Japanese researchers report on efforts to characterize gene expression, metabolism, growth patterns, and more in a fission yeast strain with a whittled down, or reduced representation, genome. In an effort to define a core set of essential genes, the team used a large-scale gene deletion strategy to lop off four large stretches of sequence from the already compact Schizosaccharomyces pombe genome. The resulting strain, which was missing hundreds of thousands of bases and an estimated 223 protein-coding genes, was somewhat hindered in taking up glucose and amino acids, they report. It also showed shifts in some metabolic, gene expression, and protein patterns.
Washington University's Robi Mitra and colleagues outline a method for charting DNA methylation marks in heterogeneous cells from normal or diseased tissue samples. The team demonstrated the effectiveness of this approach — called laser capture microdissection-reduced representation bisulfite sequencing, or LCM-RRBS — using tissue from mice with a type of tumor called gonadectomy-induced adrenocrotical neoplasia. The approach proved useful for comparing methylation profiles in the tumor and nearby normal tissue, study authors note, arguing that the method "will facilitate the investigation of DNA methylation in cancer and organ development."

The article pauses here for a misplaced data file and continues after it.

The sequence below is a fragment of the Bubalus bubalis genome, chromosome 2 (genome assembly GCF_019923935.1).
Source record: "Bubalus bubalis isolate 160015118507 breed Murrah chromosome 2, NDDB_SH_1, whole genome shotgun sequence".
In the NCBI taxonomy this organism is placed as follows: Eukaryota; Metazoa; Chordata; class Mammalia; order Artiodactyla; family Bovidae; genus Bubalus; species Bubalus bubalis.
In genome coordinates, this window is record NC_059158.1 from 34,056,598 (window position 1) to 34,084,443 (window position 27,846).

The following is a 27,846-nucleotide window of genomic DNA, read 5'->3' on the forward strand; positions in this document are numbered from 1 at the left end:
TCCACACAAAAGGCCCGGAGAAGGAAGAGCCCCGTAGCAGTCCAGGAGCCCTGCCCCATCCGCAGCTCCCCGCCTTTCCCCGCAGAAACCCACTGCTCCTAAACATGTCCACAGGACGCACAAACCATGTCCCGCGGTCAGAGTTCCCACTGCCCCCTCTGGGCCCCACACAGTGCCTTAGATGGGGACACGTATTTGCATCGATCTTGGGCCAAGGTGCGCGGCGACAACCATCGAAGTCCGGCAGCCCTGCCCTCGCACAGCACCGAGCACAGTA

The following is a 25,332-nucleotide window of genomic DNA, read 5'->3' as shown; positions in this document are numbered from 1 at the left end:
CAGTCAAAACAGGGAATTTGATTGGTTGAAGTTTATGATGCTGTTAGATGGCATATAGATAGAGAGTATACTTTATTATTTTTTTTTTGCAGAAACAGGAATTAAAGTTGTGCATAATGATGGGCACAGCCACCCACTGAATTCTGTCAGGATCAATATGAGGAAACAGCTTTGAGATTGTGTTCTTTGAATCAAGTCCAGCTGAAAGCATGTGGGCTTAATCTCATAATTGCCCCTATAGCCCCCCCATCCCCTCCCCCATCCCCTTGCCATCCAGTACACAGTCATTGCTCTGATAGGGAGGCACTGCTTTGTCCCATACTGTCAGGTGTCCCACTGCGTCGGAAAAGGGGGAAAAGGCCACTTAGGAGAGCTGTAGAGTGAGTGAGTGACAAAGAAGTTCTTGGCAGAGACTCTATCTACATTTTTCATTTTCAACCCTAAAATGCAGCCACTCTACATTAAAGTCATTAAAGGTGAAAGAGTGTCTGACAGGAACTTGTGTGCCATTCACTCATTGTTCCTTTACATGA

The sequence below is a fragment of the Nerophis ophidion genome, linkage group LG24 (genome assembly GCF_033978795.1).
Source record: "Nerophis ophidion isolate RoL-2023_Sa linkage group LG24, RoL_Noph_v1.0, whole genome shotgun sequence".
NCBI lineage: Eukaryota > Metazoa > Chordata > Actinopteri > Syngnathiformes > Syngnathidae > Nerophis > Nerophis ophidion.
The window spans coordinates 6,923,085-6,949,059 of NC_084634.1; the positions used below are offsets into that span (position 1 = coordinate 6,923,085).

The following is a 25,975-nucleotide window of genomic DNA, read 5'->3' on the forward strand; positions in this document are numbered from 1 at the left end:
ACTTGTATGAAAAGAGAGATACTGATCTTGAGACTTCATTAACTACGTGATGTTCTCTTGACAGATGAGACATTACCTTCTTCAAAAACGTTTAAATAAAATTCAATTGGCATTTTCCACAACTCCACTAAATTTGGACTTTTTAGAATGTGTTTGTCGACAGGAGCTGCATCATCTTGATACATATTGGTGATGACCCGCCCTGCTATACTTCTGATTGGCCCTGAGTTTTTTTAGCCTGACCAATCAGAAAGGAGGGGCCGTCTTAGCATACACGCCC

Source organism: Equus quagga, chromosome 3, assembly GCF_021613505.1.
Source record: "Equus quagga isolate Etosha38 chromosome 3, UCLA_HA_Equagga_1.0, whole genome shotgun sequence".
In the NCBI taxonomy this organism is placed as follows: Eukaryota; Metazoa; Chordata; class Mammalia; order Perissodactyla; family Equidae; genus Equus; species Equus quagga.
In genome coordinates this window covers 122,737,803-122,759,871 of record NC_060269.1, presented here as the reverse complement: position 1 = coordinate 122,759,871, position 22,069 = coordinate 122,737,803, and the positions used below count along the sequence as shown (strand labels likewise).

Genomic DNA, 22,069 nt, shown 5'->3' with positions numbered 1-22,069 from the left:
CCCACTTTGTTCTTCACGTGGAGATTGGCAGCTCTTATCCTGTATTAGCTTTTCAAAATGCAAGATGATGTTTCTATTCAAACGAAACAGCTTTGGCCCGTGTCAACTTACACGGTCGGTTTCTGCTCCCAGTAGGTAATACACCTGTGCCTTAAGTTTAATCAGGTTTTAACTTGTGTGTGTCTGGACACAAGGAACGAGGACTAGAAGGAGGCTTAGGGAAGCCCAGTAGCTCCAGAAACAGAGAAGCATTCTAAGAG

Finally, a team from Belgium, the UK, and the US explore approaches for detecting structural variants that crop up in a single cell over the course of a cell cycle. Using paired-end sequence data from DNA from individual breast cancer or blastomere cells that had undergone whole-genome amplification, the researchers showed off their analytical methods, which make it possible to pick up copy number changes or rearrangements affecting a few dozen to thousands of DNA bases. Their analyses also looked at the artifacts introduced during whole-genome amplification process with an eye to weeding them out during structural variant detection.